Journal article

Speed D, Hoggart C, Petrovski S, Tachmazidou I, Coffey A, Jorgensen A, Eleftherohorinou H, De Iorio M, Todaro M, De T, Smith D, Smith PE, Jackson M, Cooper P, Kellett M, Howell S, Newton M, Yerra R, Tan M, French C, Reuber M, Sills GE, Chadwick D, Pirmohamed M, Bentley D, Scheffer I, Berkovic S, Balding D, Palotie A, Marson A, OBrien TJ, Johnson MRet al., 2014, Genome-wide association study and biological pathway analysis of epilepsy prognosis in a prospective cohort of newly treated epilepsy, Human Molecular Genetics

Journal article

Fatemifar G, Hoggart CJ, Paternoster L, Kemp JP, Prokopenko I, Horikoshi M, Wright VJ, Tobias JH, Richmond S, Zhurov AI, Toma AM, Pouta A, Taanila A, Sipila K, Lahdesmaki R, Pillas D, Geller F, Feenstra B, Melbye M, Nohr EA, Ring SM, St Pourcain B, Timpson NJ, Smith GD, Jarvelin M-R, Evans DMet al., 2013, Genome-wide association study of primary tooth eruption identifies pleiotropic loci associated with height and craniofacial distances, HUMAN MOLECULAR GENETICS, Vol: 22, Pages: 3807-3817, ISSN: 0964-6906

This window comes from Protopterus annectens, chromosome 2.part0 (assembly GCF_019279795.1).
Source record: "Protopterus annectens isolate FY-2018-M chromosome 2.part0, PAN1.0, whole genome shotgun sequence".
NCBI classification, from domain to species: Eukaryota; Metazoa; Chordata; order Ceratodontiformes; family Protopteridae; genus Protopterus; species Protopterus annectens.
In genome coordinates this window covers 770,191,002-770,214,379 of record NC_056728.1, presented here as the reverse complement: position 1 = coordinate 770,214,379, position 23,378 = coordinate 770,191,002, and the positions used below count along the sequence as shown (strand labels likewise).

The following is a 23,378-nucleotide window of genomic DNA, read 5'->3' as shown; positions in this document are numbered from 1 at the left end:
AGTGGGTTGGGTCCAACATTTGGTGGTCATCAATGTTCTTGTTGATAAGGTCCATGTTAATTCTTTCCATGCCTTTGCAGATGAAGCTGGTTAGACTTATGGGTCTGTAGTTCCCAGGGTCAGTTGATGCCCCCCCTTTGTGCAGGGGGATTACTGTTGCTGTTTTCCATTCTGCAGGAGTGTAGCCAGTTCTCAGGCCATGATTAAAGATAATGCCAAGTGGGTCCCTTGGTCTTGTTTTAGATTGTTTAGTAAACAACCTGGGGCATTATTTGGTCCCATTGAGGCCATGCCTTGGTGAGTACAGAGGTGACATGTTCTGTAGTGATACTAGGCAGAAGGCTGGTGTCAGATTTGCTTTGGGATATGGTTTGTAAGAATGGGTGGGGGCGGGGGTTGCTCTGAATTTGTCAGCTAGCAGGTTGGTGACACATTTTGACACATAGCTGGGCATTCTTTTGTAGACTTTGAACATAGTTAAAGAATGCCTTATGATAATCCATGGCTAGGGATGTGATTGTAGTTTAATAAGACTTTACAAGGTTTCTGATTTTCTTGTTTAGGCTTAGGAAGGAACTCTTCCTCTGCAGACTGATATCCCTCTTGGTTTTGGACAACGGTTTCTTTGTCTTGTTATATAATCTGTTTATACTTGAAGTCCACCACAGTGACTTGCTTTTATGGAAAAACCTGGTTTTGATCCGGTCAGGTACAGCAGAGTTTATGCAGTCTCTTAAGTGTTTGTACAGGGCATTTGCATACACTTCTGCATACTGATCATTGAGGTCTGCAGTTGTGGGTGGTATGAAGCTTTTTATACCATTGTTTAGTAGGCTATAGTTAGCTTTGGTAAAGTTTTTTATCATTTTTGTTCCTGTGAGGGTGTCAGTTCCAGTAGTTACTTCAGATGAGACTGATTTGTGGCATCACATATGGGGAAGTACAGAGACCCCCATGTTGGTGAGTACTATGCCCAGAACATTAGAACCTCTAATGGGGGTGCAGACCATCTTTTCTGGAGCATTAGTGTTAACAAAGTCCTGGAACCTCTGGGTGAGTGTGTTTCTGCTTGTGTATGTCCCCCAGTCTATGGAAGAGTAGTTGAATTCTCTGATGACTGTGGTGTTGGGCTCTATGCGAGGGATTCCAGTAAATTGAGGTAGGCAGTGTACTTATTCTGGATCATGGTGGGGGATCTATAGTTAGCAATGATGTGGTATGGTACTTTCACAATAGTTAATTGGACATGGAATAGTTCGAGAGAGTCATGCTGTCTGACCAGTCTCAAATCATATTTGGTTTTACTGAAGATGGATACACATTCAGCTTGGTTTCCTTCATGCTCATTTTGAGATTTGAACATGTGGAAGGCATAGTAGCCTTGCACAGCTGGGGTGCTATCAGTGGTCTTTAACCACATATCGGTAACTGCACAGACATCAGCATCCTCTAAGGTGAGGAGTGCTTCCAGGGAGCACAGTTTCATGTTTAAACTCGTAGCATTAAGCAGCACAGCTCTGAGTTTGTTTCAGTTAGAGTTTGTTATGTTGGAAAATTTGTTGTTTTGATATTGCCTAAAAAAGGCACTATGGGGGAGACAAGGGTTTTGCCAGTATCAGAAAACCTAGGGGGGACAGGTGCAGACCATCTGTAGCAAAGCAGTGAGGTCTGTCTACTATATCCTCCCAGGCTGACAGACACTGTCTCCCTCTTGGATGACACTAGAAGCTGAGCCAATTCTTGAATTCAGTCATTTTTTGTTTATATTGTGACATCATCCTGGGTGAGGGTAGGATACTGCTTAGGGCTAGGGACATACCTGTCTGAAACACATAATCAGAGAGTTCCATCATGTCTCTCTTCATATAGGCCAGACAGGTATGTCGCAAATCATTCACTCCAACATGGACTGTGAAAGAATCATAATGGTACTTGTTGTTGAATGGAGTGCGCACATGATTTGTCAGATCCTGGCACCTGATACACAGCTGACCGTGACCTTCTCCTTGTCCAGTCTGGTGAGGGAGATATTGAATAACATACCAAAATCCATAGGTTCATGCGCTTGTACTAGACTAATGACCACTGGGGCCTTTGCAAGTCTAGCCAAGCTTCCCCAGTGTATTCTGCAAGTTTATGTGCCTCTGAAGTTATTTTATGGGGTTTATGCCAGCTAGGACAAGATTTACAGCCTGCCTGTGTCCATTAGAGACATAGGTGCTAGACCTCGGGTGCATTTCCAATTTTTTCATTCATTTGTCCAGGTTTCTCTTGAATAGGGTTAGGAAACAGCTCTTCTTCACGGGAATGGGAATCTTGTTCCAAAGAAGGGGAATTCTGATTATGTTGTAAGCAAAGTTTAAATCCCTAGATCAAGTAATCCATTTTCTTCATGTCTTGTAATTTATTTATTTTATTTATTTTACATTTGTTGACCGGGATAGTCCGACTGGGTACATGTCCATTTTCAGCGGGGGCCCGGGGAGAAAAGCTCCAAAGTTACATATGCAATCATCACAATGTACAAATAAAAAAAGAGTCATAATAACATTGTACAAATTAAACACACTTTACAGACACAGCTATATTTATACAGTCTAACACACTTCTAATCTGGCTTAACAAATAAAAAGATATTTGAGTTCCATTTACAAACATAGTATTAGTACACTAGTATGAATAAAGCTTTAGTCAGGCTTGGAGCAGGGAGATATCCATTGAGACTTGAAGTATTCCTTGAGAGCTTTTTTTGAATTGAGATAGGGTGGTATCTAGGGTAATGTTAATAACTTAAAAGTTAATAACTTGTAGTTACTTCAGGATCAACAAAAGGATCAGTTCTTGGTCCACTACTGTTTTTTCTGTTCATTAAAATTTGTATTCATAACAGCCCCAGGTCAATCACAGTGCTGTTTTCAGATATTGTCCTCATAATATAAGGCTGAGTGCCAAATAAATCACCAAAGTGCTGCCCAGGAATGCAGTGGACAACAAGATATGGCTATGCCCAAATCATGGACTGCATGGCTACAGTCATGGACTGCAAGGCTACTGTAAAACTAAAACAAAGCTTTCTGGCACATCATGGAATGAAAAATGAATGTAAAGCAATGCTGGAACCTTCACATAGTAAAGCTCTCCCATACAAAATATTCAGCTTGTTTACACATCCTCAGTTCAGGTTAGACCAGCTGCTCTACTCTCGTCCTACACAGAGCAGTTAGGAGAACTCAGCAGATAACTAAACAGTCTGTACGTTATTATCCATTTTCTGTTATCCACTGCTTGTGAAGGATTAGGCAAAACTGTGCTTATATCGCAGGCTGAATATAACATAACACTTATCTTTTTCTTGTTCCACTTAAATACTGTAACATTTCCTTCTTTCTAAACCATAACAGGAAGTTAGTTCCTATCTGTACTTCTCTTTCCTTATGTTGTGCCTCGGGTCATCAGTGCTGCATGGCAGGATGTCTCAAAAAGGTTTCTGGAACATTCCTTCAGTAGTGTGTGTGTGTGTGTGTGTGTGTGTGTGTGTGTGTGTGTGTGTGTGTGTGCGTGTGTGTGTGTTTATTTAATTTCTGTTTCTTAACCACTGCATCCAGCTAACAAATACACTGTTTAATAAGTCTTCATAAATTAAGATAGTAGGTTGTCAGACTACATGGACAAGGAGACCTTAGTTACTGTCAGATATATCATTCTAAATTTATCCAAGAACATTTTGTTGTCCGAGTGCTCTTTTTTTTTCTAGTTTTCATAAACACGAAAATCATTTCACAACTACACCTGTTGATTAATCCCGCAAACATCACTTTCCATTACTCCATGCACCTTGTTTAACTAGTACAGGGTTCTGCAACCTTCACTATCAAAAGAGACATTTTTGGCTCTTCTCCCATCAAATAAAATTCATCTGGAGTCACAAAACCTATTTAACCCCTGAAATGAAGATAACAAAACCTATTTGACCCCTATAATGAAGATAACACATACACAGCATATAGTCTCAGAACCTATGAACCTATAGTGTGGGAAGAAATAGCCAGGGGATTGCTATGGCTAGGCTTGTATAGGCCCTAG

Journal article

al Basatena N-KS, Hoggart CJ, Coin LJ, O'Reilly PFet al., 2013, The Effect of Genomic Inversions on Estimation of Population Genetic Parameters from SNP Data, GENETICS, Vol: 193, Pages: 243-253, ISSN: 0016-6731

Journal article

O'Reilly P, Hoggart C, 2013, A Novel Method to Prioritise Genetic Loci Identified in GWAS for Sequencing, 42nd European Mathematical Genetics Meeting (EMGM), Publisher: KARGER, Pages: 111-111, ISSN: 0001-5652

Conference paper

Ehret GB, Lamparter D, Hoggart CJ, Whittaker JC, Beckmann JS, Kutalik Zet al., 2012, A Multi-SNP Locus-Association Method Reveals a Substantial Fraction of the Missing Heritability, AMERICAN JOURNAL OF HUMAN GENETICS, Vol: 91, Pages: 863-871, ISSN: 0002-9297

Journal article

Papathomas M, Molitor J, Hoggart C, Hastie D, Richardson Set al., 2012, Exploring Data From Genetic Association Studies Using Bayesian Variable Selection and the Dirichlet Process: Application to Searching for Gene Gene Patterns, GENETIC EPIDEMIOLOGY, Vol: 36, Pages: 663-674, ISSN: 0741-0395